[131] Weariness. Nothing is so insufferable to man as to be completely at rest, without passions, without business, without diversion, without study. He then feels his nothingness, his forlornness, his insufficiency, his dependence, his weakness, his emptiness.             

[139] I have discovered that all the unhappiness of men arises from one single fact, that they cannot stay quietly in their own chamber. (In other words, we can't sit still and be happy, because deep down we're unhappy and don't want to think about it. So, we go off chasing something...)

[141] Men spend their time in following a ball or a hare [rabbit hunting]; it is the pleasure even of kings. (I.e., sports take precedence over eternal matters.)

[146] Man is obviously made to think. It is his whole dignity and his whole merit; and his whole duty is to think as he ought. Now, the order of thought is to begin with self, and with its Author and its end. Now, of what does the world think? Never of this, but of dancing, playing the lute, singing, making verses, running at the ring, etc., fighting, making oneself king, without thinking what it is to be a king and what to be a man.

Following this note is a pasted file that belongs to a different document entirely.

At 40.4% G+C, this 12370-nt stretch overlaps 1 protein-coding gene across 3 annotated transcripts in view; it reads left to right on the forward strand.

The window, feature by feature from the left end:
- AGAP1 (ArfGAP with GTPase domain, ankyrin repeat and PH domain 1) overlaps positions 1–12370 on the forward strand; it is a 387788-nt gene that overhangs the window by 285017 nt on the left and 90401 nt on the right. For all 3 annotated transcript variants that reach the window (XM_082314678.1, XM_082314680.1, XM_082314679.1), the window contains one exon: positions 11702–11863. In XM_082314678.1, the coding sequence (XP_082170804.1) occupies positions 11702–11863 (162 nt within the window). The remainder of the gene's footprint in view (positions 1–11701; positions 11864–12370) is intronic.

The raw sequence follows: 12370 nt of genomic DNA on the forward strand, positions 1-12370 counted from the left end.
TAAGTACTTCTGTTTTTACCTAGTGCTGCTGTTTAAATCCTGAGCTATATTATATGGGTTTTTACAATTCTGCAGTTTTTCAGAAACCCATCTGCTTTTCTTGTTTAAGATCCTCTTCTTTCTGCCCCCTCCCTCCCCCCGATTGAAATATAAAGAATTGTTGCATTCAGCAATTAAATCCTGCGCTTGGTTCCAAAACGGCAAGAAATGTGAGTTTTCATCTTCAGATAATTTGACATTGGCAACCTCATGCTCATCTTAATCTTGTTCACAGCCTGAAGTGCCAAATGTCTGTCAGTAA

[150] Vanity is so anchored in the heart of man... [Everyone] wishes to have his admirers. Even philosophers wish for them. (Pascal recognized that about himself!)

[152] Most frequently we wish to know but to talk. (We want to learn things not so much to become wise, but in order to impress others with what we know.)

[162] Cleopatra’s nose: had it been shorter, the whole aspect of the world would have been altered. (I love this! It's the idea that if Cleopatra hadn't been so physically beautiful Roman leaders would not have engaged in such tumult as they did, and the empire could have been spared so much death in warfare.)